Rodgers Luhwago reports from Tanzania on the story that broke there recently. Apparently donations from the flocks aren’t the only reason why those religious men are rolling in dough. He states that his source for this is the Guardian on Sunday but he didn’t include a link and I can’t find one. Search engine fail.
Anyway, how they do this, according to police: the bishop/evangelist sends a letter to a foreign country’s denomination asking for permission to organize a seminar or such thing. If the request’s granted (and who’d say no to that?) the letter is used for the visa application. The seminar would take place in that foreign country (funded by the host’s money, not the visitors) and while over there, the drug sale would happen. The booty would be packed in diplomatic bags, which I gather tend to get a pass at customs. In some cases the courier would claim he had to ship several religious donations and would thus pack a container to ferry millions of shillings worth of hidden cocaine and heroin back to Tanzania.
It’s understood that religious items are not taxable.
For instance one of those arrested is allegedly to have used the statues of the Virgin Mary to smuggle cocaine into the country early this year.
Wasn’t that trick used on Lost? Life imitating art?
The source who spoke under conditions of strict anonymity citing the sensitivity of the matter added, “Some of them have wealth which they can’t justify but if you look at the conditions of their churches, they are still using discotheques or hired halls to preach while they have billions.”
Taking the advantage of the respect they command within the circle of society as well as government, previously nobody could suspect some ‘men of God’ to be involved in drug trafficking.
Puts me in mind of Mother Teresa and the Mission of Charity group that was taking in all the donations. All money was received legally (I presume) but how much of that largesse was allocated for buying medicine and helping the poor of Calcutta and the rest? May as well say none. According to Susan Shields, who used to write up receipts for all those generous donations:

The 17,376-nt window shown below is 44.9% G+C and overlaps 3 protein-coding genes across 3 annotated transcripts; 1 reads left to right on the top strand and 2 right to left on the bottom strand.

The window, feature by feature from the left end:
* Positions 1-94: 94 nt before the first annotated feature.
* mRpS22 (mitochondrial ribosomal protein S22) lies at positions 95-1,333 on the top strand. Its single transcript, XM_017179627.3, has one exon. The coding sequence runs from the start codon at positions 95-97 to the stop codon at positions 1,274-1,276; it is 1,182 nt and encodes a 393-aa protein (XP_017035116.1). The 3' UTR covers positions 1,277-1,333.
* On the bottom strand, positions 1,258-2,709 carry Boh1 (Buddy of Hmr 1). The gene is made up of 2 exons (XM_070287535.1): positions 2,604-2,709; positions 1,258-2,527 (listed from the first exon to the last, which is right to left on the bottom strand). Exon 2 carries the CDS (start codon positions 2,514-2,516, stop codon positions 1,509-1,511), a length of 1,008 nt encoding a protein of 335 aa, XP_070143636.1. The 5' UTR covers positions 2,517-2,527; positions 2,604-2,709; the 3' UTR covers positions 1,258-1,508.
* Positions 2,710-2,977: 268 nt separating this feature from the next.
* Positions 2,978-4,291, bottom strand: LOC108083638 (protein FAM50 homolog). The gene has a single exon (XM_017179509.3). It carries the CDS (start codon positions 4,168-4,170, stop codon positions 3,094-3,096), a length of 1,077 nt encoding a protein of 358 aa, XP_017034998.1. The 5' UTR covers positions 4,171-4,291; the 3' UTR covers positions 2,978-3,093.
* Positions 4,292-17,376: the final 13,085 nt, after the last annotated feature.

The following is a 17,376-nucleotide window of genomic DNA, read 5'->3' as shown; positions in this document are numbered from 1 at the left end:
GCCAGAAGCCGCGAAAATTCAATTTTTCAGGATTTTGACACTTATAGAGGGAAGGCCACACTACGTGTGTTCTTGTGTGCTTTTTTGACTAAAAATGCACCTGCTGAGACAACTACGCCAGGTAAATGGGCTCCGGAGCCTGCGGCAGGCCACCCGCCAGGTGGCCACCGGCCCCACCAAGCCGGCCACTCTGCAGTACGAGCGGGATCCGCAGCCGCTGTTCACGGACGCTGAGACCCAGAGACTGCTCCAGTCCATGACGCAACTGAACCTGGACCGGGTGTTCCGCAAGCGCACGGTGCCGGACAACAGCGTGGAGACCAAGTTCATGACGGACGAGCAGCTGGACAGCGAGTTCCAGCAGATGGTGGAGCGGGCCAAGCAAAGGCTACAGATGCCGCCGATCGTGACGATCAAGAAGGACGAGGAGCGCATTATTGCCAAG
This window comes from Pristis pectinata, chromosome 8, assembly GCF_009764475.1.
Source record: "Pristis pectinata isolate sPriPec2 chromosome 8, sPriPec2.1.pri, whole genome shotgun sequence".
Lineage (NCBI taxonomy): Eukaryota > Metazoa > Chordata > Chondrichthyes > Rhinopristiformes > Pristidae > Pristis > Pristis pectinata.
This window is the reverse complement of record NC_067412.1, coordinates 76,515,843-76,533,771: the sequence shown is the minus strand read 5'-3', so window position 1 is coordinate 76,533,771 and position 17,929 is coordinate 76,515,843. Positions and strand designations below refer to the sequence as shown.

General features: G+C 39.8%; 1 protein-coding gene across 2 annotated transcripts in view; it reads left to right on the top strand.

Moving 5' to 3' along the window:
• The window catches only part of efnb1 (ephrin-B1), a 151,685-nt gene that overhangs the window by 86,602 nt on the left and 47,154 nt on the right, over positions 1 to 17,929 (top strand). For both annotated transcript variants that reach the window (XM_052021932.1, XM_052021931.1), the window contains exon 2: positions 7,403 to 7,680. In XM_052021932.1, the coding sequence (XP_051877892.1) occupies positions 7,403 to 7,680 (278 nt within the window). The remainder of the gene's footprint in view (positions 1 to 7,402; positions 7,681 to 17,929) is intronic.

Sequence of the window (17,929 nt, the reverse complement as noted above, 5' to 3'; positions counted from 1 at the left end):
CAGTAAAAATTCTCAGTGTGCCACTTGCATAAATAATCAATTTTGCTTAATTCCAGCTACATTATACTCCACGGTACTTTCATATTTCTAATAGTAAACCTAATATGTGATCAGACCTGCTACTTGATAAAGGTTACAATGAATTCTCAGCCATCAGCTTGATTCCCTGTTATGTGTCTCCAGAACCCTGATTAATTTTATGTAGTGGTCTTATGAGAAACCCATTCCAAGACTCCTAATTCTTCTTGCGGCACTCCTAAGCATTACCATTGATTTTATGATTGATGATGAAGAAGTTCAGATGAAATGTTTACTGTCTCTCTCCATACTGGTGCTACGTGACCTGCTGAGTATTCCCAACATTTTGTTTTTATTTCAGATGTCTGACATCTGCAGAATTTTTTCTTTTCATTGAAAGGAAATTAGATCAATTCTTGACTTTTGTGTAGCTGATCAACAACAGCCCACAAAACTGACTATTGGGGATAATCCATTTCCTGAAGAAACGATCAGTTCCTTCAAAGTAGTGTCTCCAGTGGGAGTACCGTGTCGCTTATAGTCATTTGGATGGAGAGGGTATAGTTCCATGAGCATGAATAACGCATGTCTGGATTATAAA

We begged for food and supplies from local merchants as though we had no resources. On one of the rare occasions when we ran out of donated bread, we went begging at the local store. When our request was turned down, our superior decreed that the soup kitchen could do without bread for the day.
It was not only merchants who were offered a chance to be generous. Airlines were requested to fly sisters and air cargo free of charge. Hospitals and doctors were expected to absorb the costs of medical treatment for the sisters or to draw on funds designated for the religious. Workmen were encouraged to labor without payment or at reduced rates. We relied heavily on volunteers who worked long hours in our soup kitchens, shelters, and day camps.
There’s a word I’m looking for.. tip of my tongue.. “Despicable” isn’t it, but it’ll do. “Shameful” maybe? “Inhumane” might be another. So many words.
If love of money is supposedly the root of all evil, why do religious folks want so damn much of it? “If we have it all, then it’ll be impossible for regular folks to be evil,” is probably not they way they rationalize it.
Back to Tanzania:
So far none of those arrested have been charged before the court of law. Police say they are still investigating more suspects believed to be using similar methods to traffic into the country.
The arrest comes just a few days after top Christian religious leaders gave a 48-hour ultimatum to President Kikwete to name those he accused of drug trafficking or else they would name all corrupt leaders within his government.
Kind of a pickle there, but one problem at a time, I suppose.
Which reminds me, I see some states are looking to reduce drug penalties. Many prisons have a surplus of one-time stupid users that are taking up space repeat offenders and hard core dealers could be sitting in. Canada, on the other hand, is taking the opposite approach.